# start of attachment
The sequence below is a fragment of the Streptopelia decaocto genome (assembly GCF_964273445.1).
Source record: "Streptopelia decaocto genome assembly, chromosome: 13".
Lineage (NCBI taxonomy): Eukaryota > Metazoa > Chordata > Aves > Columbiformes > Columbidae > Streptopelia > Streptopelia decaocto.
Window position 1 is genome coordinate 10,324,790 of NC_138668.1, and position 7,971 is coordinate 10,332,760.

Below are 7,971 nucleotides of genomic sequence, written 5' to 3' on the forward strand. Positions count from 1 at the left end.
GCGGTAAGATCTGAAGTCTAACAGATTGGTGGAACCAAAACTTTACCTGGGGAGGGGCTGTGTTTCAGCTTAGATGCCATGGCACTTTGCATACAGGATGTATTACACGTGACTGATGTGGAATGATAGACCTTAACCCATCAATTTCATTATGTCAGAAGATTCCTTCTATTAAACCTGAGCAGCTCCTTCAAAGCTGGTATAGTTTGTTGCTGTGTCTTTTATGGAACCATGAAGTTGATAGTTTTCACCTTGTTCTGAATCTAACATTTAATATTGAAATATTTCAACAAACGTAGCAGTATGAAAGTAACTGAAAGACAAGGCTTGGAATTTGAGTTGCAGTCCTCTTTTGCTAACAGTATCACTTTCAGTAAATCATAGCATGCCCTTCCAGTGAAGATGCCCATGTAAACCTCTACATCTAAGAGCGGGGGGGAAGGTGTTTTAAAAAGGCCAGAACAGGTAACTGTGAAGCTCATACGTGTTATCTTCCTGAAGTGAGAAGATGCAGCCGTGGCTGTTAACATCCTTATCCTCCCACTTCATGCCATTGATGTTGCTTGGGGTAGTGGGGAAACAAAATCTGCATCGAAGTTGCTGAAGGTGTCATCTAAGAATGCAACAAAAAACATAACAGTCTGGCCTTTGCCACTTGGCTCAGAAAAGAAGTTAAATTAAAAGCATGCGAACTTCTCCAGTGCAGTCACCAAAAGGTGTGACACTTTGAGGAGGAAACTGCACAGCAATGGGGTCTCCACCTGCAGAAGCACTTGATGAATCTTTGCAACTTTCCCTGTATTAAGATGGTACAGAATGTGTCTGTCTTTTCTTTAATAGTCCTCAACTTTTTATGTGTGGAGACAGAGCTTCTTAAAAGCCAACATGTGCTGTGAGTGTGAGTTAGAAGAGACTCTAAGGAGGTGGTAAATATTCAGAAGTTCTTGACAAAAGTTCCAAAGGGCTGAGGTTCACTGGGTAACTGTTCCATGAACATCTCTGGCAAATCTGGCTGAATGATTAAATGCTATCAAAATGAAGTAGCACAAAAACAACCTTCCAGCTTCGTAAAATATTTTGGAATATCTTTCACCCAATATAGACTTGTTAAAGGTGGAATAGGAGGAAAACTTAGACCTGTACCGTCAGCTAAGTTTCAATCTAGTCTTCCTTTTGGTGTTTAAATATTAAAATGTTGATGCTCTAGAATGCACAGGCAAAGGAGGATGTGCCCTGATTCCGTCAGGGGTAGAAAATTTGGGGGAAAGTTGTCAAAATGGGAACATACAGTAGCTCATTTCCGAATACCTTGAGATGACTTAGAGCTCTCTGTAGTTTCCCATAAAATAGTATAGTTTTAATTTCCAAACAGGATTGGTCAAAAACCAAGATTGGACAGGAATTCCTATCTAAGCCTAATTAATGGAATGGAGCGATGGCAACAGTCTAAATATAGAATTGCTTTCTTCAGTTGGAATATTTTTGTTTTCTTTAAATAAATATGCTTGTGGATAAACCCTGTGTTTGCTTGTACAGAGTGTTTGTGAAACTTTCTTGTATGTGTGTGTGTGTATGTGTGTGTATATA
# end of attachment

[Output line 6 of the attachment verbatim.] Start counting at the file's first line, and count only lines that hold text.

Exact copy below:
GCGGTAAGATCTGAAGTCTAACAGATTGGTGGAACCAAAACTTTACCTGGGGAGGGGCTGTGTTTCAGCTTAGATGCCATGGCACTTTGCATACAGGATGTATTACACGTGACTGATGTGGAATGATAGACCTTAACCCATCAATTTCATTATGTCAGAAGATTCCTTCTATTAAACCTGAGCAGCTCCTTCAAAGCTGGTATAGTTTGTTGCTGTGTCTTTTATGGAACCATGAAGTTGATAGTTTTCACCTTGTTCTGAATCTAACATTTAATATTGAAATATTTCAACAAACGTAGCAGTATGAAAGTAACTGAAAGACAAGGCTTGGAATTTGAGTTGCAGTCCTCTTTTGCTAACAGTATCACTTTCAGTAAATCATAGCATGCCCTTCCAGTGAAGATGCCCATGTAAACCTCTACATCTAAGAGCGGGGGGGAAGGTGTTTTAAAAAGGCCAGAACAGGTAACTGTGAAGCTCATACGTGTTATCTTCCTGAAGTGAGAAGATGCAGCCGTGGCTGTTAACATCCTTATCCTCCCACTTCATGCCATTGATGTTGCTTGGGGTAGTGGGGAAACAAAATCTGCATCGAAGTTGCTGAAGGTGTCATCTAAGAATGCAACAAAAAACATAACAGTCTGGCCTTTGCCACTTGGCTCAGAAAAGAAGTTAAATTAAAAGCATGCGAACTTCTCCAGTGCAGTCACCAAAAGGTGTGACACTTTGAGGAGGAAACTGCACAGCAATGGGGTCTCCACCTGCAGAAGCACTTGATGAATCTTTGCAACTTTCCCTGTATTAAGATGGTACAGAATGTGTCTGTCTTTTCTTTAATAGTCCTCAACTTTTTATGTGTGGAGACAGAGCTTCTTAAAAGCCAACATGTGCTGTGAGTGTGAGTTAGAAGAGACTCTAAGGAGGTGGTAAATATTCAGAAGTTCTTGACAAAAGTTCCAAAGGGCTGAGGTTCACTGGGTAACTGTTCCATGAACATCTCTGGCAAATCTGGCTGAATGATTAAATGCTATCAAAATGAAGTAGCACAAAAACAACCTTCCAGCTTCGTAAAATATTTTGGAATATCTTTCACCCAATATAGACTTGTTAAAGGTGGAATAGGAGGAAAACTTAGACCTGTACCGTCAGCTAAGTTTCAATCTAGTCTTCCTTTTGGTGTTTAAATATTAAAATGTTGATGCTCTAGAATGCACAGGCAAAGGAGGATGTGCCCTGATTCCGTCAGGGGTAGAAAATTTGGGGGAAAGTTGTCAAAATGGGAACATACAGTAGCTCATTTCCGAATACCTTGAGATGACTTAGAGCTCTCTGTAGTTTCCCATAAAATAGTATAGTTTTAATTTCCAAACAGGATTGGTCAAAAACCAAGATTGGACAGGAATTCCTATCTAAGCCTAATTAATGGAATGGAGCGATGGCAACAGTCTAAATATAGAATTGCTTTCTTCAGTTGGAATATTTTTGTTTTCTTTAAATAAATATGCTTGTGGATAAACCCTGTGTTTGCTTGTACAGAGTGTTTGTGAAACTTTCTTGTATGTGTGTGTGTGTATGTGTGTGTATATA